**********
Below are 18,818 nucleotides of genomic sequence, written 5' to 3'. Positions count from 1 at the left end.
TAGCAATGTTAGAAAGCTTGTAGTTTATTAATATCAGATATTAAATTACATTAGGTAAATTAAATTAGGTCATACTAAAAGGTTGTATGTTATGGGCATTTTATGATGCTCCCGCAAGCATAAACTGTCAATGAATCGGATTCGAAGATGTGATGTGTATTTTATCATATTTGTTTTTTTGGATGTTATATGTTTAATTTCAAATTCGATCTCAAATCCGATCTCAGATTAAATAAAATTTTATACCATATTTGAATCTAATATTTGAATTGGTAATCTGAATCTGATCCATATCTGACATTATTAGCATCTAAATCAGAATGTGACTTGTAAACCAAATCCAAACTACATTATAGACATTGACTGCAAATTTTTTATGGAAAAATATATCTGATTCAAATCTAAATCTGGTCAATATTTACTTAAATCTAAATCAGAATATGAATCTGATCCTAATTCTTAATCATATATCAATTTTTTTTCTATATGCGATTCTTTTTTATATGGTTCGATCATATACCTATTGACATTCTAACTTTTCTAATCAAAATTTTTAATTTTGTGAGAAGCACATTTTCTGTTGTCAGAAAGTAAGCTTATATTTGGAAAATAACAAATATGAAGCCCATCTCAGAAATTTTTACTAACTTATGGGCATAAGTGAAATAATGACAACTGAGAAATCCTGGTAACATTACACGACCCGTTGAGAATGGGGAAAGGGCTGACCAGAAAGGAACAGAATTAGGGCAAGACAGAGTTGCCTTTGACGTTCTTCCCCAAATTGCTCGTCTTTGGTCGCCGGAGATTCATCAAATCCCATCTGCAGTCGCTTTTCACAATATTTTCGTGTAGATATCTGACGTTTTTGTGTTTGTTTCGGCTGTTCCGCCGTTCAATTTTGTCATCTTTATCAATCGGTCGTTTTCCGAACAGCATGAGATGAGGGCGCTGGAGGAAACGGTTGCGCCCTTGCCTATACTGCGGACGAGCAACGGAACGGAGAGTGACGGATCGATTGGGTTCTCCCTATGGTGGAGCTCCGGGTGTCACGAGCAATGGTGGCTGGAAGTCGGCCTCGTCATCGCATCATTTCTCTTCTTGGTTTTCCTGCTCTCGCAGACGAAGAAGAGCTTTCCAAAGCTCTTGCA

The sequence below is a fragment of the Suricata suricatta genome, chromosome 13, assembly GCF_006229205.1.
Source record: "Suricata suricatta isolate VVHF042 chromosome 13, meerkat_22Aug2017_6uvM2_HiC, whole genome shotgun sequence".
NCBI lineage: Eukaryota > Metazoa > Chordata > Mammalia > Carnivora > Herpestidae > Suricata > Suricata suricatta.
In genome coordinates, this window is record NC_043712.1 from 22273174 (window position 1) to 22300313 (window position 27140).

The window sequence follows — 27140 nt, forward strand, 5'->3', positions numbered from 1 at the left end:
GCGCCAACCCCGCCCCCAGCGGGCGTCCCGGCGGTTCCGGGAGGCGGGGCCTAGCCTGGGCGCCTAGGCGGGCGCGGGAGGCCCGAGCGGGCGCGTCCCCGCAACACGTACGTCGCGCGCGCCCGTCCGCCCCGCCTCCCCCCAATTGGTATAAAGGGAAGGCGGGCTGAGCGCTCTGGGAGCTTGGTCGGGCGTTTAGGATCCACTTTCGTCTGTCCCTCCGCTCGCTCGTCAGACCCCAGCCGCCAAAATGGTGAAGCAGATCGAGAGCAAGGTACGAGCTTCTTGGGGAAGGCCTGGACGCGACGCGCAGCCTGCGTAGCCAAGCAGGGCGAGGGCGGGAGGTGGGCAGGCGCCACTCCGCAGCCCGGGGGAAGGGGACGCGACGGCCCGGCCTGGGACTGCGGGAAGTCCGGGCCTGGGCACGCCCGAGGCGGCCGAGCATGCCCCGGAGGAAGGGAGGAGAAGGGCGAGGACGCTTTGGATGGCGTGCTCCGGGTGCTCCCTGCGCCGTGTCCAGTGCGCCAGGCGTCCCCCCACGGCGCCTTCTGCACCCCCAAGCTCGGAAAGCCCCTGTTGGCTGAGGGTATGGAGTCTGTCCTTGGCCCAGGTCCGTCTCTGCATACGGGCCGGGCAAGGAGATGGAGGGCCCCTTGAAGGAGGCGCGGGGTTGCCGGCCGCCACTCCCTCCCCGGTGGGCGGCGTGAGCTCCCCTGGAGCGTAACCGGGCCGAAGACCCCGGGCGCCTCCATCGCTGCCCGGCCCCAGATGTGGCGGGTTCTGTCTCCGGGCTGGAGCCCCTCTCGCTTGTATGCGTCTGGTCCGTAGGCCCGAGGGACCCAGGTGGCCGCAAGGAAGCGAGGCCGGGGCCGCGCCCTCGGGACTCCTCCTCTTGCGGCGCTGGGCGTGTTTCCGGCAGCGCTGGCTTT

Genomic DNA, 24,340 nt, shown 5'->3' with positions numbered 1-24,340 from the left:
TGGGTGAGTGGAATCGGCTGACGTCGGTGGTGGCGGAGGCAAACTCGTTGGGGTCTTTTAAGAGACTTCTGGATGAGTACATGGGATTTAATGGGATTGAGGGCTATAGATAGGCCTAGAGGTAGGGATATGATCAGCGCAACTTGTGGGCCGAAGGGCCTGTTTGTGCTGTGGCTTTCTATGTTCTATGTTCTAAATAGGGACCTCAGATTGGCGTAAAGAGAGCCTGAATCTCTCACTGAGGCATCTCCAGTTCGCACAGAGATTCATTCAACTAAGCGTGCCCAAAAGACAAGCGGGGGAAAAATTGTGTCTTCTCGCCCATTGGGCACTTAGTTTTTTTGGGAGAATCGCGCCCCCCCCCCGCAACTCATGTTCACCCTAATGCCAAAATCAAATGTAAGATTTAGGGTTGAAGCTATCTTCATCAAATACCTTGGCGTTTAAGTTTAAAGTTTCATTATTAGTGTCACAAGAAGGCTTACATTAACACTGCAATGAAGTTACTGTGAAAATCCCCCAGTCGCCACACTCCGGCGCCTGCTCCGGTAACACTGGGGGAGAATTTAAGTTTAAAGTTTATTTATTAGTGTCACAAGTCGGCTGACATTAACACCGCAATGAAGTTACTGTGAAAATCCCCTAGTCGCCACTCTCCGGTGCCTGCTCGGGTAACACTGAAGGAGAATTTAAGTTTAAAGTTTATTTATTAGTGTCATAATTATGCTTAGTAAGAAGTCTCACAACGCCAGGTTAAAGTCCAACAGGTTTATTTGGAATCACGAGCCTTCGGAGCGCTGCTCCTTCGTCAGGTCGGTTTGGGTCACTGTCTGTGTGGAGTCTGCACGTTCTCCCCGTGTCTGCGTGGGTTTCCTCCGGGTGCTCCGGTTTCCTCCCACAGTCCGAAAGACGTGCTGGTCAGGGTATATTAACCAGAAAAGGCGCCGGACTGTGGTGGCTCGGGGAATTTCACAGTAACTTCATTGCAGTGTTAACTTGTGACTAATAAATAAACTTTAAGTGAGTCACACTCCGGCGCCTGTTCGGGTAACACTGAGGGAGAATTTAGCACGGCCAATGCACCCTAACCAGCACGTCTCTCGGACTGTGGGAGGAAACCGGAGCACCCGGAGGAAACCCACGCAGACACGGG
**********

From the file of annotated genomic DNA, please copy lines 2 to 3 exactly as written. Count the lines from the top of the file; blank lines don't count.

TAGCAATGTTAGAAAGCTTGTAGTTTATTAATATCAGATATTAAATTACATTAGGTAAATTAAATTAGGTCATACTAAAAGGTTGTATGTTATGGGCATTTTATGATGCTCCCGCAAGCATAAACTGTCAATGAATCGGATTCGAAGATGTGATGTGTATTTTATCATATTTGTTTTTTTGGATGTTATATGTTTAATTTCAAATTCGATCTCAAATCCGATCTCAGATTAAATAAAATTTTATACCATATTTGAATCTAATATTTGAATTGGTAATCTGAATCTGATCCATATCTGACATTATTAGCATCTAAATCAGAATGTGACTTGTAAACCAAATCCAAACTACATTATAGACATTGACTGCAAATTTTTTATGGAAAAATATATCTGATTCAAATCTAAATCTGGTCAATATTTACTTAAATCTAAATCAGAATATGAATCTGATCCTAATTCTTAATCATATATCAATTTTTTTTCTATATGCGATTCTTTTTTATATGGTTCGATCATATACCTATTGACATTCTAACTTTTCTAATCAAAATTTTTAATTTTGTGAGAAGCACATTTTCTGTTGTCAGAAAGTAAGCTTATATTTGGAAAATAACAAATATGAAGCCCATCTCAGAAATTTTTACTAACTTATGGGCATAAGTGAAATAATGACAACTGAGAAATCCTGGTAACATTACACGACCCGTTGAGAATGGGGAAAGGGCTGACCAGAAAGGAACAGAATTAGGGCAAGACAGAGTTGCCTTTGACGTTCTTCCCCAAATTGCTCGTCTTTGGTCGCCGGAGATTCATCAAATCCCATCTGCAGTCGCTTTTCACAATATTTTCGTGTAGATATCTGACGTTTTTGTGTTTGTTTCGGCTGTTCCGCCGTTCAATTTTGTCATCTTTATCAATCGGTCGTTTTCCGAACAGCATGAGATGAGGGCGCTGGAGGAAACGGTTGCGCCCTTGCCTATACTGCGGACGAGCAACGGAACGGAGAGTGACGGATCGATTGGGTTCTCCCTATGGTGGAGCTCCGGGTGTCACGAGCAATGGTGGCTGGAAGTCGGCCTCGTCATCGCATCATTTCTCTTCTTGGTTTTCCTGCTCTCGCAGACGAAGAAGAGCTTTCCAAAGCTCTTGCA

The sequence below is a fragment of the Suricata suricatta genome, chromosome 13, assembly GCF_006229205.1.